This article by Richard Carter states that our theming of Magento does not have to stop at changing the way it looks. We can also add aspects of social media to it, such as:
- Integrating your Magento store with Twitter
- Improving your store's customer service
- Using social bookmarking tools such as AddThis to help your customers spread the word about your store across the Internet
With so many e-commerce stores on the Internet, using social media can make a huge difference to your store's fortunes. It can also increase your potential customers and ensure that customers continue to come back.Read Social Media in Magento in full
In this article by Tessa Blakeley Silver, we'll go over jdoc tags for templates, the standard CSS class and id rules that Joomla! outputs, how module and template override files are organized, as well as useful Joomla! PHP code you can use in your template to aid in making it more user-friendly and dynamic. Of course, wherever possible, we'll let get to know the relevant Joomla! documentation links to bookmark, to give you in-depth detail and save you a little time searching through the Joomla! documentation site and the Web.Read Joomla! 1.5 Template Reference: Part 1 in full
In this article by Richard Carter, we've made use of default themes in Magento, and we can customize our Magento store further by using non-default themes. In particular, we'll look at:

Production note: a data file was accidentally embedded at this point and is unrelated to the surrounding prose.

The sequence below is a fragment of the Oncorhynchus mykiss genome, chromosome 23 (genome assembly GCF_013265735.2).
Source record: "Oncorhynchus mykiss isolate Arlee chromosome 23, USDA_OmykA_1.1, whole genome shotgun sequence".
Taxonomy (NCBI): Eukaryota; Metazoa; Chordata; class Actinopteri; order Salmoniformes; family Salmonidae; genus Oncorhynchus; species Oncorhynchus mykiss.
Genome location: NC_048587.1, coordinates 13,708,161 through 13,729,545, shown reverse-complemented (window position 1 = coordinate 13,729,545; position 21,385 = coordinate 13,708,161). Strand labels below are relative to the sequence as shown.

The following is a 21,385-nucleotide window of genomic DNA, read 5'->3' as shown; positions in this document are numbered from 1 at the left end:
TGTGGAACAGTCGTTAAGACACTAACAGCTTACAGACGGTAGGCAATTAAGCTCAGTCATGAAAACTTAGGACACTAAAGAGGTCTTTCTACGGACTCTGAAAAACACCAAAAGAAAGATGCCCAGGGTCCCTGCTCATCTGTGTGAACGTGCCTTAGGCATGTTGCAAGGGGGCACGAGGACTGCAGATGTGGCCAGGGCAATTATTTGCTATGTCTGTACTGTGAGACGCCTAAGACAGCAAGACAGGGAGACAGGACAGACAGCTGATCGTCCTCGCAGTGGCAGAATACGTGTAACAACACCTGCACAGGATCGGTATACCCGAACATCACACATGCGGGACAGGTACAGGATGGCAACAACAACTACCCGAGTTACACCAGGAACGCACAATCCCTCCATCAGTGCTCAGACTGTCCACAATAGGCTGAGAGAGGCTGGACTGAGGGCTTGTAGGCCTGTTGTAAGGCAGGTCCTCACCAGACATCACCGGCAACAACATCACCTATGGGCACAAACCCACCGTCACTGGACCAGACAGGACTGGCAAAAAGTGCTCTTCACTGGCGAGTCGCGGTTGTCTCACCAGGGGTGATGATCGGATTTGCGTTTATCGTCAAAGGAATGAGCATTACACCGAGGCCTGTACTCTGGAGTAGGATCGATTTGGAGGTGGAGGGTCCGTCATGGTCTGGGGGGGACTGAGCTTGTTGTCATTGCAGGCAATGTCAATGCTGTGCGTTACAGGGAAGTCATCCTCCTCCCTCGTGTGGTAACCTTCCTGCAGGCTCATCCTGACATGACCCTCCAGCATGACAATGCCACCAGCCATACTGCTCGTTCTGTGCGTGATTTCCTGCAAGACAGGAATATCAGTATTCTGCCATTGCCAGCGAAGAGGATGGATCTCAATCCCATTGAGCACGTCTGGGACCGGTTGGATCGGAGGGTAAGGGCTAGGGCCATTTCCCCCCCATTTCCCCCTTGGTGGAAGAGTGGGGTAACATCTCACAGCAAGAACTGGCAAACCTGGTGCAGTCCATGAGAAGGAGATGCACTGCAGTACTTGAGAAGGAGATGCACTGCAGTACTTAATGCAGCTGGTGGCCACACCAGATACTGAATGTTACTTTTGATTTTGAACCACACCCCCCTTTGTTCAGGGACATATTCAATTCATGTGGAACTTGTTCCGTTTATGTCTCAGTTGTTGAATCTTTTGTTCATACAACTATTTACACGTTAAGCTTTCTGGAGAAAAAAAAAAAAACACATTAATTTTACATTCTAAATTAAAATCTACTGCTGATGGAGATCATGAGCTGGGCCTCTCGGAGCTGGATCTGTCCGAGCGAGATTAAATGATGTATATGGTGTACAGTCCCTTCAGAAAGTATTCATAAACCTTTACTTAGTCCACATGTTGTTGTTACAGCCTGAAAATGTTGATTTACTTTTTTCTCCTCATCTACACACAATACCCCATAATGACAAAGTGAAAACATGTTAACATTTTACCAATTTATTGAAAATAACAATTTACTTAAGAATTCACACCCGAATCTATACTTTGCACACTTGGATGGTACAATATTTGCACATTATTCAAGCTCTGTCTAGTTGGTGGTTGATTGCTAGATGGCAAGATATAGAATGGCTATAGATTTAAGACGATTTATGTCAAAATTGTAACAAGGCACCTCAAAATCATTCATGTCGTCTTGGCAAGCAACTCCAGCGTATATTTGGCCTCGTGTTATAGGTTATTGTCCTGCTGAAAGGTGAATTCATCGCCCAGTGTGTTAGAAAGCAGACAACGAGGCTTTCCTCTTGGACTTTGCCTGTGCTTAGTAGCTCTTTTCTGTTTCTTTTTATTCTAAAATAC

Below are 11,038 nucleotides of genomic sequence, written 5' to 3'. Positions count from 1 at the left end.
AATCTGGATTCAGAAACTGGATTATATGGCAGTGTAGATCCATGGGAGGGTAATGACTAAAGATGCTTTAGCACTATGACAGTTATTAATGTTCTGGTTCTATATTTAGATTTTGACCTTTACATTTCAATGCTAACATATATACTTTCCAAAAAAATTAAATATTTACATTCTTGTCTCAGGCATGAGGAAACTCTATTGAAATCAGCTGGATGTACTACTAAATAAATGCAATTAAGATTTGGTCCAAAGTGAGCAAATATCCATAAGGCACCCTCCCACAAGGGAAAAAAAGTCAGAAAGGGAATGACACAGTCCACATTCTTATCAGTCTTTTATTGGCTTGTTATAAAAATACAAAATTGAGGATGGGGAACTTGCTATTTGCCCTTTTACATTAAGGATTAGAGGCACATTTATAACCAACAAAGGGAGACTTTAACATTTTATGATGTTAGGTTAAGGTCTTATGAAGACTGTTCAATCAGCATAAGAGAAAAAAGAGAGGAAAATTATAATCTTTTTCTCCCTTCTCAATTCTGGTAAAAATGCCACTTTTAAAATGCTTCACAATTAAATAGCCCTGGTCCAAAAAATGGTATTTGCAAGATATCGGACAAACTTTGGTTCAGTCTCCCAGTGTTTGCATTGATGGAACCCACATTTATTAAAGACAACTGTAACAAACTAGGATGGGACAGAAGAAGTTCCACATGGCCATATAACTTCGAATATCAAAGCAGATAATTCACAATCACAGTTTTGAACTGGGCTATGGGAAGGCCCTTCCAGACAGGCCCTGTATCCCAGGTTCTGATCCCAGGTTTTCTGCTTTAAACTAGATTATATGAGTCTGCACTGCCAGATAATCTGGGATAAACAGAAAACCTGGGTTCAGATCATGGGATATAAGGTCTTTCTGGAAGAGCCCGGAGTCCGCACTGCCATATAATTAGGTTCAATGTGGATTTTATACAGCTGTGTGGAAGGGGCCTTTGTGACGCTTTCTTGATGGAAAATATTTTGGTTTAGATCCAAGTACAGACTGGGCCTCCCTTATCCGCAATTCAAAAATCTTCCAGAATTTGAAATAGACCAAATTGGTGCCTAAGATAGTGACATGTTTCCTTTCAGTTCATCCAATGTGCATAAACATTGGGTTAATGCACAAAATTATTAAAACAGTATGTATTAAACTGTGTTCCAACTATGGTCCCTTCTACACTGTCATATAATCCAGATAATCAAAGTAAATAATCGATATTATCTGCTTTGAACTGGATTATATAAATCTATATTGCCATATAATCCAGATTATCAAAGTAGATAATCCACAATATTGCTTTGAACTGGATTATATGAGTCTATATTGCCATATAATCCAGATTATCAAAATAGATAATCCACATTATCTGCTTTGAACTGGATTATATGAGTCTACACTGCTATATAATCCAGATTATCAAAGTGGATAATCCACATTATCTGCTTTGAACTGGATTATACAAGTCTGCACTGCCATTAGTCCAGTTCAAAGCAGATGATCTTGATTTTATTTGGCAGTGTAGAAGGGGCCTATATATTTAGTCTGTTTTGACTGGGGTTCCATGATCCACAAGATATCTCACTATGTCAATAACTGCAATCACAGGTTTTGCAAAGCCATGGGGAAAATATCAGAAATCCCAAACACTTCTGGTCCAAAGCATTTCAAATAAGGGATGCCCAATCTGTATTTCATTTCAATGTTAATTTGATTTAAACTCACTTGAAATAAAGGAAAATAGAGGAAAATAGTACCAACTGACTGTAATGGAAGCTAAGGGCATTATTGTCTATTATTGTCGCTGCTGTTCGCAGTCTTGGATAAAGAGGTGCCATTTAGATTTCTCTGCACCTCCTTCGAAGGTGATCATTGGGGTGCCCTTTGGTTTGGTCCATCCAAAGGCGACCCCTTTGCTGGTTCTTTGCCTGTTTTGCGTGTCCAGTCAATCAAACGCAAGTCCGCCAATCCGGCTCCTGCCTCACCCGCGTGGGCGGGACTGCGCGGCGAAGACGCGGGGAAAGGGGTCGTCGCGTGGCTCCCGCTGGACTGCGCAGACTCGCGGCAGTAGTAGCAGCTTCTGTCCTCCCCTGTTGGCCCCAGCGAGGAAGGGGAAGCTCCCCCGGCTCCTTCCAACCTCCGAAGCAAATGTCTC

- Setting your non-default theme to be the one that your visitors will see
- Creating a number of simple non-default themes
- The theme hierarchy in Magento
In this article by Darren Neese, we'll be covering the other ten percent of what you need to know to get the job done, and we'll step through the process of creating the containers, one step at a time. Most importantly, we'll be getting rid of the default blue container.Read DotNetNukeSkinning: Creating Containers in full
In this article by Munwar Shariff, we introduce you to the basic features of creating and managing content in Alfresco by using Alfresco Explorer. With Alfresco, you can manage any type of document, such as HTML, text, XML, Microsoft Office documents, Adobe PDF, Flash, scanned images, multimedia, and video files. This article also focuses on the most important aspect of adopting a new Enterprise Content Management system, which is migrating the existing data and using it effectively. We will also discuss the various secure ways of sharing your content online, by using syndication features.
This article covers the following topics:
- Search and edit Alfresco documents directly from Microsoft Office tools